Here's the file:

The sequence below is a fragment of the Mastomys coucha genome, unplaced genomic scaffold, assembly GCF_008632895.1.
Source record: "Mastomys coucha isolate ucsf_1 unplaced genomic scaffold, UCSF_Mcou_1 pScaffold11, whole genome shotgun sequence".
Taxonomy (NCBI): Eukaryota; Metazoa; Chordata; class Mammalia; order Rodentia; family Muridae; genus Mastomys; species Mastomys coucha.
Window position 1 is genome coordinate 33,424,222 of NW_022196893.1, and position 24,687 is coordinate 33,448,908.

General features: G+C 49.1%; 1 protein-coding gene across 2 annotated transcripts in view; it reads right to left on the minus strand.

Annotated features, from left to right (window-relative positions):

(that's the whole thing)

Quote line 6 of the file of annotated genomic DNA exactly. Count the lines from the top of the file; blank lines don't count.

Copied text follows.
Annotated features, from left to right (window-relative positions):